I see this all the time, even if a girl is really nice and thin or totally not even fat at all. They are constantly talking about losing weight, weighing themselves, and all that non sense and eating right or skipping meals to lose weight. I don't get it. Where does this paranoia and such concern about losing weight come from. But 90 percent of the girls I know act like this and feel this and it makes zero sense to me. Enlighten me ladies.
Most Helpful Guy
Maybe everyone should be more concerned with their weight since the average person is actually overweight... from Web md
That’s the finding of the latest Gallup-Healthways Well-Being Index, which shows that 63.1% of adults in the U.S. were either overweight or obese in 2009... and 26.5% obese.
People who are obese are far more likely to report being diagnosed with high blood pressure, high cholesterol, diabetes, or to have had a heart attack.
The survey found that:
Of people with high blood pressure, 46.2% were obese, 31.1% were overweight, 19.3% were of normal weight, and 17.2% underweight.
Of people with high cholesterol, 36.8% were obese, 30.1% overweight, 19.2% normal weight, and 14.1% underweight.
Of people with diabetes, 21.1% were obese, 9.8% overweight, 5% normal weight, and 4.2% underweight.
Of people reporting heart attacks, 6.3% were obese, 4.8% overweight, 3.3% normal weight, and 4.4% underweight.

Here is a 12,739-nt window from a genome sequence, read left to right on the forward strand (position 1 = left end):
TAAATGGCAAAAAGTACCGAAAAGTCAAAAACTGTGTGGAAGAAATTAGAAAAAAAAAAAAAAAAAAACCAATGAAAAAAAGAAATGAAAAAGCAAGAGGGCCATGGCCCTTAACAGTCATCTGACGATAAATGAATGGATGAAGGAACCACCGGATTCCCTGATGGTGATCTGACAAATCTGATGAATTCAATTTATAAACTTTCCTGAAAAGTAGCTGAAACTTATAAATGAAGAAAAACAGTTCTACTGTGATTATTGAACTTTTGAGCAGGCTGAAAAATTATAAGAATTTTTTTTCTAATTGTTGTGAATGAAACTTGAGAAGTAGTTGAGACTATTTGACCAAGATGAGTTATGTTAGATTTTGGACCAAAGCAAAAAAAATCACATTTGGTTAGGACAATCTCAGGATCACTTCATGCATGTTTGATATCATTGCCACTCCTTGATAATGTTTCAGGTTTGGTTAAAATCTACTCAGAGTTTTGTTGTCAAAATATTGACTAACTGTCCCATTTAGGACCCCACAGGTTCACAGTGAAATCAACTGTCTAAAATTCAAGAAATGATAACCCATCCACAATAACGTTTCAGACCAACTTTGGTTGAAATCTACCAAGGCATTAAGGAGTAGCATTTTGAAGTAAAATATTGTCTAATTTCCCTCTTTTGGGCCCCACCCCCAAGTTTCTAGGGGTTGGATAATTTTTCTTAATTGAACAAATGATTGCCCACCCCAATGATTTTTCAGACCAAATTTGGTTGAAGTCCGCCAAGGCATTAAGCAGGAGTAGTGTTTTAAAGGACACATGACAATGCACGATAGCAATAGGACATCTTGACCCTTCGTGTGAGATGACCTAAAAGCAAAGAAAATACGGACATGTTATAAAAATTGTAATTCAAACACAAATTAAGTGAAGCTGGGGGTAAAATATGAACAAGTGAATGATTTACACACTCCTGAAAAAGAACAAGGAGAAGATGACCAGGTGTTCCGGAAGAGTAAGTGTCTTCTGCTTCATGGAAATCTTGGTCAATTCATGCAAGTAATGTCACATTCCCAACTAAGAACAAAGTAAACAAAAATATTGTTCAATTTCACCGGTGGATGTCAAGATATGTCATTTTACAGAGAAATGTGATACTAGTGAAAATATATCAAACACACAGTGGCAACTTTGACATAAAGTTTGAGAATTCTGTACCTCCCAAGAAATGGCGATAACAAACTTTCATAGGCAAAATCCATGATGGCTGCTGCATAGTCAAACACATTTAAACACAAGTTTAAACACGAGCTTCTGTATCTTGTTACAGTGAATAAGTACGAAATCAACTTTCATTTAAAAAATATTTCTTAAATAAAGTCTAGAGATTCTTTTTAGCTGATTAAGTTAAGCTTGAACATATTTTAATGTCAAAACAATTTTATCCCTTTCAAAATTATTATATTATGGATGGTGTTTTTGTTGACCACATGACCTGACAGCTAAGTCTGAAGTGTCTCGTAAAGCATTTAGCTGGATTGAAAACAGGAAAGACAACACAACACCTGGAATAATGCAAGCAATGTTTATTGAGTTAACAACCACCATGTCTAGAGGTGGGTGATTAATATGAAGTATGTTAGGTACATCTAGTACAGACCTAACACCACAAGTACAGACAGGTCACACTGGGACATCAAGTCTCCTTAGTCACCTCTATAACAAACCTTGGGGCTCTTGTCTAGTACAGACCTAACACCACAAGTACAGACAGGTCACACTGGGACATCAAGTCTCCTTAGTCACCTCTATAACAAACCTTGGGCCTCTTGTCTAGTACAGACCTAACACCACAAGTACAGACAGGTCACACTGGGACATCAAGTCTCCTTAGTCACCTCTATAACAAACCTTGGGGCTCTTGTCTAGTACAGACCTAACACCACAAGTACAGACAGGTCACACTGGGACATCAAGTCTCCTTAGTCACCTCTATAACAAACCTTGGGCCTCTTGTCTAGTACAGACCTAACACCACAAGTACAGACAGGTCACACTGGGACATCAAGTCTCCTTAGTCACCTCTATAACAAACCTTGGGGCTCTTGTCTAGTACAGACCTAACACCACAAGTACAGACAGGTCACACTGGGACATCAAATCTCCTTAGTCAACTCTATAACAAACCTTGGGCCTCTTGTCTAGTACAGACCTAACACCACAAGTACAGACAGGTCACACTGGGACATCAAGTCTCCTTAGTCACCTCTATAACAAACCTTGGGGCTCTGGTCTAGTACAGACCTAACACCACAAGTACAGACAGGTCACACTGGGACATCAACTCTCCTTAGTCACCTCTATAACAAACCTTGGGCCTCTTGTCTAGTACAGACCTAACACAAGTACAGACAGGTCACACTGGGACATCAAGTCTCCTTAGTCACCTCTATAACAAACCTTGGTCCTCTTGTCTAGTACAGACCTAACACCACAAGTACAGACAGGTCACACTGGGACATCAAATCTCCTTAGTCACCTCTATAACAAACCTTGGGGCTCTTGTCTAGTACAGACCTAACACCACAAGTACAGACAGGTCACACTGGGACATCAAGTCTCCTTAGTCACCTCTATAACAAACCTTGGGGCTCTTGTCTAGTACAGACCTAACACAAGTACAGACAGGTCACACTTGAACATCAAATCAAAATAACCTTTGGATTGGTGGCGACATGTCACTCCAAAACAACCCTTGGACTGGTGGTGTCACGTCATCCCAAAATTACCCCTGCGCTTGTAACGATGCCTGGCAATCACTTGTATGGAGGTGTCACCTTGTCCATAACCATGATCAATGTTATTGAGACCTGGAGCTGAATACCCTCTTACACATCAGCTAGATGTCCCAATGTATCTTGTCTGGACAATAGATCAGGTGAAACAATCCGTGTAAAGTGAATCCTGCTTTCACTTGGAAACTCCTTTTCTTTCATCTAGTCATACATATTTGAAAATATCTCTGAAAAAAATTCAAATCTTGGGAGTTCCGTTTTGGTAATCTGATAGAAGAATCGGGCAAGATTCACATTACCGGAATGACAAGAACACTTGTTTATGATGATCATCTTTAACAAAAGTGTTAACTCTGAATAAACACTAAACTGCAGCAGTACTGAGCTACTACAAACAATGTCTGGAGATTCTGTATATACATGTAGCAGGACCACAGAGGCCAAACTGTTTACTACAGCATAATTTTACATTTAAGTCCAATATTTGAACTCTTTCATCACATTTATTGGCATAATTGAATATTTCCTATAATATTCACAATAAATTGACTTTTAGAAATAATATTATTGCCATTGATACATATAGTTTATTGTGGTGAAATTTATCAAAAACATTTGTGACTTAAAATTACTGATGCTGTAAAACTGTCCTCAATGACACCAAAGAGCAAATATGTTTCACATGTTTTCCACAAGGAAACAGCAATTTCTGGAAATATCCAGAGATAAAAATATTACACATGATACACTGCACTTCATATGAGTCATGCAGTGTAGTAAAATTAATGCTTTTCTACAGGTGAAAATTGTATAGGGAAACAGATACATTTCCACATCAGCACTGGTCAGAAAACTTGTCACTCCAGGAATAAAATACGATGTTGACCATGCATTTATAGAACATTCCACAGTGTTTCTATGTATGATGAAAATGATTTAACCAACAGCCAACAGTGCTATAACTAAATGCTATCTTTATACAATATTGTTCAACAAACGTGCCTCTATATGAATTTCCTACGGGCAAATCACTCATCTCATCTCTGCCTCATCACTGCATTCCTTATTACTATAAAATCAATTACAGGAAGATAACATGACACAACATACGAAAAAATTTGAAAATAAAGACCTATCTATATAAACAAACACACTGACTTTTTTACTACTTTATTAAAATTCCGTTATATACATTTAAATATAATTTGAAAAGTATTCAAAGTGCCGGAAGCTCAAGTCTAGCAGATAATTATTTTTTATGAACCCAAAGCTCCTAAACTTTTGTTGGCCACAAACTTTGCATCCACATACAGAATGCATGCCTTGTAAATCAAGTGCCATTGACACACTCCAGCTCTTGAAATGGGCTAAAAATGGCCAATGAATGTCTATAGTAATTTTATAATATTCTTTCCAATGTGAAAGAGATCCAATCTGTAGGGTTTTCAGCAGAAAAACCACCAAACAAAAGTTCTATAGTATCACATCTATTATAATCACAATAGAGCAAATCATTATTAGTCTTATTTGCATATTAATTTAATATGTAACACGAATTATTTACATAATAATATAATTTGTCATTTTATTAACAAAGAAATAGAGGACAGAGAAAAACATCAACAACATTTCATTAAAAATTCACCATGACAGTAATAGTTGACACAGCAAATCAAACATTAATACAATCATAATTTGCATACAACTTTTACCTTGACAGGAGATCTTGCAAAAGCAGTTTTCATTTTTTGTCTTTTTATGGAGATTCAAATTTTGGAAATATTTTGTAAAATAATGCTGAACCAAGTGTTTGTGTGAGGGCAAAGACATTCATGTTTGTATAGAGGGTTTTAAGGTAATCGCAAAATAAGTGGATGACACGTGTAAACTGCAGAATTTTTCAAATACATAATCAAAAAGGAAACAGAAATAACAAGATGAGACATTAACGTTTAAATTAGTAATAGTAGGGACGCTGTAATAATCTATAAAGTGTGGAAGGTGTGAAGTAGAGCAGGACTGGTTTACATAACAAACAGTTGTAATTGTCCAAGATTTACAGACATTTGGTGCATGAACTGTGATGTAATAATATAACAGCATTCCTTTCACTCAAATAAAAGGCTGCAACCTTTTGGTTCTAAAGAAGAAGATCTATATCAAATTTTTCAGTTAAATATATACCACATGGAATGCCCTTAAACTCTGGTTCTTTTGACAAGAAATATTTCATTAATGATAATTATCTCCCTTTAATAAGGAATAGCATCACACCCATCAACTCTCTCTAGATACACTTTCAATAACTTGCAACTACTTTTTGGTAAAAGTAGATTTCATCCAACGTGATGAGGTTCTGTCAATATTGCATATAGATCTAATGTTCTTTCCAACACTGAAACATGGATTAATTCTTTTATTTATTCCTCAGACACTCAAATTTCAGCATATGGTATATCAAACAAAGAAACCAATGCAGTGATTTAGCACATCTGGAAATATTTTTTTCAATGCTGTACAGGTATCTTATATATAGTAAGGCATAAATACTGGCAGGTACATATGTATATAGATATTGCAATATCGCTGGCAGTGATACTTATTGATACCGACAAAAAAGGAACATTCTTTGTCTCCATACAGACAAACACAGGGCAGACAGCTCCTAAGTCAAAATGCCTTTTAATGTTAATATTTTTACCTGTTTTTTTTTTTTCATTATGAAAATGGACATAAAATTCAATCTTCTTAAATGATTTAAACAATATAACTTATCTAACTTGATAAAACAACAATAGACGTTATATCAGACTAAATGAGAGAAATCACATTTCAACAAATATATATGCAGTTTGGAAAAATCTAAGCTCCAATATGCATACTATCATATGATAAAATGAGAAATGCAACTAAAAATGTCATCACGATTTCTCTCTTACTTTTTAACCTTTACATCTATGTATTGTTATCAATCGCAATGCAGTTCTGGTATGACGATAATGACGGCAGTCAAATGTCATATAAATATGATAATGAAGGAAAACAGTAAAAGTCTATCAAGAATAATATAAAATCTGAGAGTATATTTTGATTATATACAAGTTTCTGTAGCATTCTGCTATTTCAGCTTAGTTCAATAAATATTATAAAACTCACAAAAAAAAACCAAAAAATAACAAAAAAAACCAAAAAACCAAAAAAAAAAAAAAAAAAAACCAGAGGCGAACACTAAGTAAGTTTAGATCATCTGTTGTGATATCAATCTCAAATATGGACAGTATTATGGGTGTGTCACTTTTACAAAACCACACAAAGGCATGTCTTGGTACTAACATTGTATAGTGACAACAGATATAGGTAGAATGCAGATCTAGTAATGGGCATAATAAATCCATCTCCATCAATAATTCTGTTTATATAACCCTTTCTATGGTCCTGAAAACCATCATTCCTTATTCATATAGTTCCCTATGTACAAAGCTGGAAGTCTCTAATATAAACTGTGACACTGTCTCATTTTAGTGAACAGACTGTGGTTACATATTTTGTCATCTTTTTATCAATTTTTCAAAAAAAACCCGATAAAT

Of depressed people, 23.3% were obese, 15.3% overweight, 15% normal weight, and 20% underweight.
The survey says that African-Americans in 2009 were among the most likely to be obese, at 36.2%, compared to the national average of 26.5%. The obesity rate among Hispanics, at 28.3%, is also higher than the national average. Asians are far less likely to be obese, with only 9.6% falling into that category.
The survey also reports that:
18.3% of young Americans are obese, compared to 27.6% between ages 30-44 and 30.6% among 45- to 64-year-olds. Of people 65 and over, 24.2% are obese.
Men are more likely than women to be obese, 27.8% compared to 25.2%.
The report concludes that obesity is still on the rise and that reversing this trend may require the involvement of communities, businesses, and governments.